The Marx Brothers take on high society. Two lovers who are both in opera are prevented from being together by the man's lack of acceptance as an operatic tenor. Pulling several typical Marx Brothers' stunts, they arrange for the normal tenor to be absent so that the young lover can get his chance. Written by
John Vogel <email@example.com>
Premiere voted this movie as one of "The 50 Greatest Comedies Of All Time" in 2006. See more »
Fiorello plays a turn at the piano surrounded by boys and girls. When he gets up, there is a boy there dressed in a light shirt with nothing around his neck. Tomasso comes to sit down, and the same boy now has a darker shirt with a neckerchief. See more »
Otis B. Driftwood:
That's the fire escape. And, uh... that's a table, and this is a room, and there's the door leading out, and I wish you'd use it, I... I vant to be alone!
You'll be alone when I throw you in jail!
Otis B. Driftwood:
Isn't there a song like that, Henderson?
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The best Marx Brothers film, the best comedy, the best everything
"A Night at the Opera" is one of those films you can see dozens of times and laugh just as hard as you did the first time. The brothers get mixed up with an opera company and a divo and diva in love - Allan Jones and Kitty Carlisle, and trying to get the two to perform together.
The one-liners come so fast - you keep thinking you'll remember them, but one is funnier than the next. I do remember what Groucho says when he sees the gypsy Azucena in the opera, however. "How would you like to feel how she looks?" The stateroom scene is, of course, a classic, and my favorite part is when Groucho tells the housekeeper, "I want two pillows on that bed" and Harpo sound asleep and being moved everywhere, including onto a tray of food.
But nothing beats the last half hour - the performance of "Il Trovatore" with Harpo using the stage ropes like Tarzan, and Chico playing baseball in the orchestra while Groucho sells peanuts. They have replaced part of the overture with "Take Me Out to the Ball Game."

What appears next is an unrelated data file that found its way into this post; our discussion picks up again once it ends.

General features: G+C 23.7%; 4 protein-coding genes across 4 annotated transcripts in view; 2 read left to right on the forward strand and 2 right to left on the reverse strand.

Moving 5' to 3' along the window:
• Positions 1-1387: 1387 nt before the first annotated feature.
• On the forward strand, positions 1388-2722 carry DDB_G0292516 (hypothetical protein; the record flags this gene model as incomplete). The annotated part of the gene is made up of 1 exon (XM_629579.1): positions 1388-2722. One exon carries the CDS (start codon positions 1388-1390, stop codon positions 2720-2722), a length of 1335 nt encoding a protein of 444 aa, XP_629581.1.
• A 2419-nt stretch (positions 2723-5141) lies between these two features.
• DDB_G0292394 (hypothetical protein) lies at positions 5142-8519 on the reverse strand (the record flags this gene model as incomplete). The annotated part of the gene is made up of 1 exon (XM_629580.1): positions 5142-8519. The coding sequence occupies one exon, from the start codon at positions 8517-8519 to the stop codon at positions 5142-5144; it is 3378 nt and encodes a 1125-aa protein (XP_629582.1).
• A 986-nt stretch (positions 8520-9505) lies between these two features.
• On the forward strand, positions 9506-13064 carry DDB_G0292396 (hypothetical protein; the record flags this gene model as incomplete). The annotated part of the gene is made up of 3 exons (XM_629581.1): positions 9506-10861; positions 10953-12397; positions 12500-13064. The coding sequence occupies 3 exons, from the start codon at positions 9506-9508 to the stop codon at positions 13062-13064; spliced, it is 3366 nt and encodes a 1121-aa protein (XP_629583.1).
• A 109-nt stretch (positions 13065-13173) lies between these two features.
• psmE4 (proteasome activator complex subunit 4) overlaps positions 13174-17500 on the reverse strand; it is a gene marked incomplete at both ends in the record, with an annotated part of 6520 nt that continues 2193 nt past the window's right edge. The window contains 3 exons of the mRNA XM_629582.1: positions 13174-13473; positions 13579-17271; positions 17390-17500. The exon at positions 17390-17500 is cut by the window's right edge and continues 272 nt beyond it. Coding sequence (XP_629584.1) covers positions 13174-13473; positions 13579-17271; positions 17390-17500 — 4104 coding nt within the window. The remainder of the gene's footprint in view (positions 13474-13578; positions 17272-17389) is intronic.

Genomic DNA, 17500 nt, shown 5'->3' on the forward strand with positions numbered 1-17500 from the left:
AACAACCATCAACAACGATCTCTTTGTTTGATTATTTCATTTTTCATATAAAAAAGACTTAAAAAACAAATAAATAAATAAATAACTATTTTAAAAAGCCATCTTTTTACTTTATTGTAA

Allan Jones plays the tenor Ricardo Baroni who is hoping for his break. Why they cast the blond Jones as a tenor named Baroni - well, there you go. He sings very well and is quite handsome. Kitty Carlisle is the diva waiting, petite and pretty and singing music out of her vocal type, with the exception of "Alone." "Stridono lassu" and Leonora in Trovatore were both much too heavy for her. She does sing well and what a woman - she's still alive and recently performed at a New York supper club recently at the age of 95.
The only problem with any Marx Brothers film is that when they aren't in front of the camera, suddenly their films become very slow. Because I was trained in opera and have some interest in it, this was less the case than with some of their other films. They were too magical, too energetic, and too darn funny to ever share a spotlight with anyone else. Thank goodness they did, though, as they left us with many treasures. This is one.
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